Another issue I had is the editing. Some words are italicized, other words which fall in the same category (such as foreign words) are not and the same is true with capitalization. Maybe it's just me because English is my second language and those things simply stick out at me like a sore thumb.
Nevertheless, this is an enjoyable book and I learned a lot about a fascinating chapter in the Jewish history. Just beware that you'll be getting a book about tangled and colorful adventures of the high seas but not a solid history book.
7 of 8 people found the following review helpful
on February 26, 2009
First, the author should be commended on the enormous amount of thorough research he has done about an obscure but fascinating subject. That said, there are flaws in the book.
A more fitting title for the book would relate to the contributions of the "conversos" (Jews who converted to Catholicism because they feared being tortured or burned at the stake by the "Holy" Spanish or Portuguese Inquisition). There are plenty of Jewish buccaneers, privateers, and, to a lesser extent, pirates mentioned in the book. However, the narration is really more about the conversos in Jamaica, Holland, England, Brazil, and other countries. These conversos, many of whom embraced their former Jewish faith once they lived where the Inquisition held no power over them, formed an international alliance of sorts. Their connections, knowledge of various languages, and commercial skills, made them valuable to the ruling bodies of their new countries. It is odd that in a book about Jewish pirates in the Caribbean, the famous philosopher Baruch (Benedict) Spinoza, a scion of Portuguese conversos, and a resident of Amsterdam, is mentioned at length. The story of the Jewish refugees from Brazil, once it reverted from Dutch to the Portuguese rule, landing in New Amsterdam (New York) to seek shelter there, is told at great length. It certainly makes for interesting reading but, again, has nothing to do with piracy, Jewish or otherwise.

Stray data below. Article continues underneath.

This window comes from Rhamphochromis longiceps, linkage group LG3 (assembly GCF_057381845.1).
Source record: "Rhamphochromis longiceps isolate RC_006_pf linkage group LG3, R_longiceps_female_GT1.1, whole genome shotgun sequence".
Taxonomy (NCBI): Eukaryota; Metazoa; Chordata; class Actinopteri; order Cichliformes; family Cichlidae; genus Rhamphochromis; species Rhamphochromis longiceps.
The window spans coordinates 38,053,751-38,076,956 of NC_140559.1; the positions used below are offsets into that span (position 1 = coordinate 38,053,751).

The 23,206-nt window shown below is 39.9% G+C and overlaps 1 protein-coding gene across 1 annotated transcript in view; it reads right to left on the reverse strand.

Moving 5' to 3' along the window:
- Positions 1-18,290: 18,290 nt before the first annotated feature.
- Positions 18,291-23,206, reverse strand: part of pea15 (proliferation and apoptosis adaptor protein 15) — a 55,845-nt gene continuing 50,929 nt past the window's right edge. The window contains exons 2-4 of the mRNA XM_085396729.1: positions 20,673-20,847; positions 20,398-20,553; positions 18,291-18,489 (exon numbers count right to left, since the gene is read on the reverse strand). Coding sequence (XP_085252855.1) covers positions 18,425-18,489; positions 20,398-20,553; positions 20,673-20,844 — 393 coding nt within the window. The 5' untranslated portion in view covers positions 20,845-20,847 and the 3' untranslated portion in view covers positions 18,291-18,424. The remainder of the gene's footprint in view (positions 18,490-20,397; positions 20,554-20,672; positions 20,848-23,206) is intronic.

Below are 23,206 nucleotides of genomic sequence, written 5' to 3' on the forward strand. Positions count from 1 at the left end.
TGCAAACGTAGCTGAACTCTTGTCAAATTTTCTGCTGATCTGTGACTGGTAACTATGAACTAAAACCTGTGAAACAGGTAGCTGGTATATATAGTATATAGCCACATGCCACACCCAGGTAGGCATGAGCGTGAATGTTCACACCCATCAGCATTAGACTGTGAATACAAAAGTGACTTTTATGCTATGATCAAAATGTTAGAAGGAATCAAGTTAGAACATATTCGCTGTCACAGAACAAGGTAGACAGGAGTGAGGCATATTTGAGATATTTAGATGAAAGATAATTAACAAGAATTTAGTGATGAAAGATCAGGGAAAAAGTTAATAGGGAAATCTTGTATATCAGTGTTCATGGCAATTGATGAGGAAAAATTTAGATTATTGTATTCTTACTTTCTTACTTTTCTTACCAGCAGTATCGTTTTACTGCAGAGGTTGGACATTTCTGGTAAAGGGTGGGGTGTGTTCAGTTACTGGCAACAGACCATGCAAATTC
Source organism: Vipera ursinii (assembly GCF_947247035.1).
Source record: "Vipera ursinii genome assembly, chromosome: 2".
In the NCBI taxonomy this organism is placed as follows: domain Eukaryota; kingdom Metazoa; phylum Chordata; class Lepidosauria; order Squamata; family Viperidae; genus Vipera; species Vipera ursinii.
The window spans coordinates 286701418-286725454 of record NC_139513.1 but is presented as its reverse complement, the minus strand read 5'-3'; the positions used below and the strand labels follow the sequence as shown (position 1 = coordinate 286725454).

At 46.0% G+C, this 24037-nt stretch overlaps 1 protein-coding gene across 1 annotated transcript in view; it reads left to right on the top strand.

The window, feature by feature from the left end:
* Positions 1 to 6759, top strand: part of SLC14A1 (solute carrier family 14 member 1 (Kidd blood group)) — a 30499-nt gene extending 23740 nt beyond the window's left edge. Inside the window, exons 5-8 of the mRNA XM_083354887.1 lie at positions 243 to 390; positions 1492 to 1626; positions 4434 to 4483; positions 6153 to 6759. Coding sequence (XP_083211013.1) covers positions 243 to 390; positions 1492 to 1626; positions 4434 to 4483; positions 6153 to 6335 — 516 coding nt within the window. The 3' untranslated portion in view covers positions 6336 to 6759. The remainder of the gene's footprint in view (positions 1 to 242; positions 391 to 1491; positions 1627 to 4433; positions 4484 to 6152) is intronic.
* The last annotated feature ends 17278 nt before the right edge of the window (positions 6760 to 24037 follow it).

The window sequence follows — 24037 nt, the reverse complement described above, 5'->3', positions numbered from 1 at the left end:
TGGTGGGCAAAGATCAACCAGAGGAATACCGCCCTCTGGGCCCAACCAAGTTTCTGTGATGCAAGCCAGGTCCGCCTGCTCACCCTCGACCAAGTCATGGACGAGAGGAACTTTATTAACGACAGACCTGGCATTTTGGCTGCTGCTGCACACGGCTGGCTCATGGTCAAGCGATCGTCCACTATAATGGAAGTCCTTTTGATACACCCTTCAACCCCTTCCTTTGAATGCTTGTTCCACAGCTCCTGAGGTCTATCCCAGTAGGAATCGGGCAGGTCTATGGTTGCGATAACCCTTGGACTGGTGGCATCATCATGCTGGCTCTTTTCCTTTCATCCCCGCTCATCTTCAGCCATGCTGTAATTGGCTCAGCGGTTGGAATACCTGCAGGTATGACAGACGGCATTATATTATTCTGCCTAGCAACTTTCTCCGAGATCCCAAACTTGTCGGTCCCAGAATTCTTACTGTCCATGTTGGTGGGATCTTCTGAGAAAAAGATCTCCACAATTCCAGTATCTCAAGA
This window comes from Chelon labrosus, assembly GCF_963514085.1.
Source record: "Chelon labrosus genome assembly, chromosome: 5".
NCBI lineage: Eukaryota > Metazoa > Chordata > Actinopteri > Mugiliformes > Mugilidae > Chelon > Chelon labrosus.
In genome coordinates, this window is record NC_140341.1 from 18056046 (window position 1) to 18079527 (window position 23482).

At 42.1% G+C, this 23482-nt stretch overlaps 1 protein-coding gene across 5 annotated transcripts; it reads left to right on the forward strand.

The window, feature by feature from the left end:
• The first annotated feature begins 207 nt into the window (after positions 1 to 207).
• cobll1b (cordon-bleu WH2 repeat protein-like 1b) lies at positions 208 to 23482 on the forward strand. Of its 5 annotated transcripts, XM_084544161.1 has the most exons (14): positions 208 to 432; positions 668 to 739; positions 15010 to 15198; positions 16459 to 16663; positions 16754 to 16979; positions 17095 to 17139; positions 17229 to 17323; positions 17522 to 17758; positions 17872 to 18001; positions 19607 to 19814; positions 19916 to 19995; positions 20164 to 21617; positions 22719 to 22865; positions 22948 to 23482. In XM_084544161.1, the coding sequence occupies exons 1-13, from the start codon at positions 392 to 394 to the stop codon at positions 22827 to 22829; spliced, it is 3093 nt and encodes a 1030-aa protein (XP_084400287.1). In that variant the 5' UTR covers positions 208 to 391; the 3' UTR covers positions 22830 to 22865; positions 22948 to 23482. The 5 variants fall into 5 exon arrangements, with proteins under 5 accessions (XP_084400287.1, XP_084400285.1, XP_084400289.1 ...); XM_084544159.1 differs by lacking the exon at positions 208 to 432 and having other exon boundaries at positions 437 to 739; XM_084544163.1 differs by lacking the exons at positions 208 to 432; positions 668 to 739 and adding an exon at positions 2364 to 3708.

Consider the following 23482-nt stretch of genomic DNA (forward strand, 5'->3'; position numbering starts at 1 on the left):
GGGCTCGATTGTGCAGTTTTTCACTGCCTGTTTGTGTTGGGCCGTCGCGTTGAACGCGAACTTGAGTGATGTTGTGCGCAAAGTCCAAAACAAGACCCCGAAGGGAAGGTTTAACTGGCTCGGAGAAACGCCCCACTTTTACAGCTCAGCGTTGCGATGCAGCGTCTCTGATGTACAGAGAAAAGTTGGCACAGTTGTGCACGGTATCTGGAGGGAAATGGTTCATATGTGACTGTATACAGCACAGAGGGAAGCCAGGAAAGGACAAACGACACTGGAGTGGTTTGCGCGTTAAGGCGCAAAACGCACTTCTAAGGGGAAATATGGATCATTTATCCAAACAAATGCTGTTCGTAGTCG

The book is written in the style of a PH.D. thesis. Certainly, this is meant as a compliment. But from a book titled "Jewish Pirates of the Caribbean" readers may expect more pizazz.
4 of 4 people found the following review helpful
on October 12, 2009
What a fun and well researched book! If you are looking for a different view of history from the time of Columbus to the end of the 1600's, with lots of political intrigue, this is the book for you. The author traces the history of the countries exploring and capturing the "new world" in alignment with the experience of the Iberian Jews disguised as Christians. They were explorers, conquistadors, cowboys and pirates who created a trade network across the seven seas.
The book covers that nature political trade from the view of Kings and Pirates, exploring when the Jews were useful, and how that usefulness in many ways led to their expulsion. There are stories of spies and alliances; planned marriages and failed plots; treasures captured and fortunes lost. All of this in the framework of well researched history. There is also interesting information about Jewish practices in different parts of the world.
I am reminded of Gladwell's new book on Outliers. It is apparent that history creates opportunities in the way of small "niches" that need to be filled. The Jewish diaspora resulted in a world wide network of trade. The fact that Jews could not own property moved them into trade and lending. There is also the frightening aspect of human nature that is revealed: once your services are not needed it is easier to evict you than pay you back. This is not just about Jews, but can be used as an example of historical treatment of minorities.
I learned a great deal about the history and culture of the times while reading this book. It was fun and revealing. I recommend this book to anyone interested in this time period, anyone interested in either the Jewish Diaspora or the other groups effected by the Inquisition, anyone interested in political machinations of kings, and, of course, anyone interested in Pirates.